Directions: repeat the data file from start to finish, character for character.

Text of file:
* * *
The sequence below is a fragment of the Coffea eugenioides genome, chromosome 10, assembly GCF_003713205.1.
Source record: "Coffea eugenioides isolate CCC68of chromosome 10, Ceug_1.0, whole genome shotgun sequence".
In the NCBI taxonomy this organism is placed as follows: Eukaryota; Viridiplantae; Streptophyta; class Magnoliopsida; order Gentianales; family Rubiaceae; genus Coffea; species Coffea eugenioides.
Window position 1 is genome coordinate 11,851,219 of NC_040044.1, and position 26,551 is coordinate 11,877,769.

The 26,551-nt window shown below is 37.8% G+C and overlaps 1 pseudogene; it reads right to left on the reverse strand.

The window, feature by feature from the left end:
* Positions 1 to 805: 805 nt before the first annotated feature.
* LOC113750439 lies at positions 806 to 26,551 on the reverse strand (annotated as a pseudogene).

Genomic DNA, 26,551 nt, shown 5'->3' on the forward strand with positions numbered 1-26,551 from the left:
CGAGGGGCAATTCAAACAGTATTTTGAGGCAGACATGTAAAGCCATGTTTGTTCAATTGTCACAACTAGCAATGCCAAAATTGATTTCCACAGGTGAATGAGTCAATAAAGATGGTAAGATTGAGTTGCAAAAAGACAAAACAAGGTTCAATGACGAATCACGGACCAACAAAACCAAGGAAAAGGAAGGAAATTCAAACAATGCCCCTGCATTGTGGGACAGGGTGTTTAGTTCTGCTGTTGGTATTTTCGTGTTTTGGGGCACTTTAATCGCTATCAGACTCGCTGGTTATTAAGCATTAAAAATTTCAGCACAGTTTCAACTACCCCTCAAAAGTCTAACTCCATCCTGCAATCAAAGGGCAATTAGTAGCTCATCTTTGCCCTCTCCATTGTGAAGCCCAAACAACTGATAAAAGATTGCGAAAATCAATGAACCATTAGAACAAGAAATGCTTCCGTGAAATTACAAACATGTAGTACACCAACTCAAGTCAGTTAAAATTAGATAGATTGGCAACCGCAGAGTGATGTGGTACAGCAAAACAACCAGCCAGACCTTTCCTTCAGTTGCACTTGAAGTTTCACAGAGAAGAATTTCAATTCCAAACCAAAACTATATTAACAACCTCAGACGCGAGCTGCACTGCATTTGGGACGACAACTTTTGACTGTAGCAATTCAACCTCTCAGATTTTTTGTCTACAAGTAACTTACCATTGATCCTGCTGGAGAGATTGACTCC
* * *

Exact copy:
The sequence below is a fragment of the Coffea eugenioides genome, chromosome 10, assembly GCF_003713205.1.
Source record: "Coffea eugenioides isolate CCC68of chromosome 10, Ceug_1.0, whole genome shotgun sequence".
In the NCBI taxonomy this organism is placed as follows: Eukaryota; Viridiplantae; Streptophyta; class Magnoliopsida; order Gentianales; family Rubiaceae; genus Coffea; species Coffea eugenioides.
Window position 1 is genome coordinate 11,851,219 of NC_040044.1, and position 26,551 is coordinate 11,877,769.

The 26,551-nt window shown below is 37.8% G+C and overlaps 1 pseudogene; it reads right to left on the reverse strand.

The window, feature by feature from the left end:
* Positions 1 to 805: 805 nt before the first annotated feature.
* LOC113750439 lies at positions 806 to 26,551 on the reverse strand (annotated as a pseudogene).

Genomic DNA, 26,551 nt, shown 5'->3' on the forward strand with positions numbered 1-26,551 from the left:
CGAGGGGCAATTCAAACAGTATTTTGAGGCAGACATGTAAAGCCATGTTTGTTCAATTGTCACAACTAGCAATGCCAAAATTGATTTCCACAGGTGAATGAGTCAATAAAGATGGTAAGATTGAGTTGCAAAAAGACAAAACAAGGTTCAATGACGAATCACGGACCAACAAAACCAAGGAAAAGGAAGGAAATTCAAACAATGCCCCTGCATTGTGGGACAGGGTGTTTAGTTCTGCTGTTGGTATTTTCGTGTTTTGGGGCACTTTAATCGCTATCAGACTCGCTGGTTATTAAGCATTAAAAATTTCAGCACAGTTTCAACTACCCCTCAAAAGTCTAACTCCATCCTGCAATCAAAGGGCAATTAGTAGCTCATCTTTGCCCTCTCCATTGTGAAGCCCAAACAACTGATAAAAGATTGCGAAAATCAATGAACCATTAGAACAAGAAATGCTTCCGTGAAATTACAAACATGTAGTACACCAACTCAAGTCAGTTAAAATTAGATAGATTGGCAACCGCAGAGTGATGTGGTACAGCAAAACAACCAGCCAGACCTTTCCTTCAGTTGCACTTGAAGTTTCACAGAGAAGAATTTCAATTCCAAACCAAAACTATATTAACAACCTCAGACGCGAGCTGCACTGCATTTGGGACGACAACTTTTGACTGTAGCAATTCAACCTCTCAGATTTTTTGTCTACAAGTAACTTACCATTGATCCTGCTGGAGAGATTGACTCC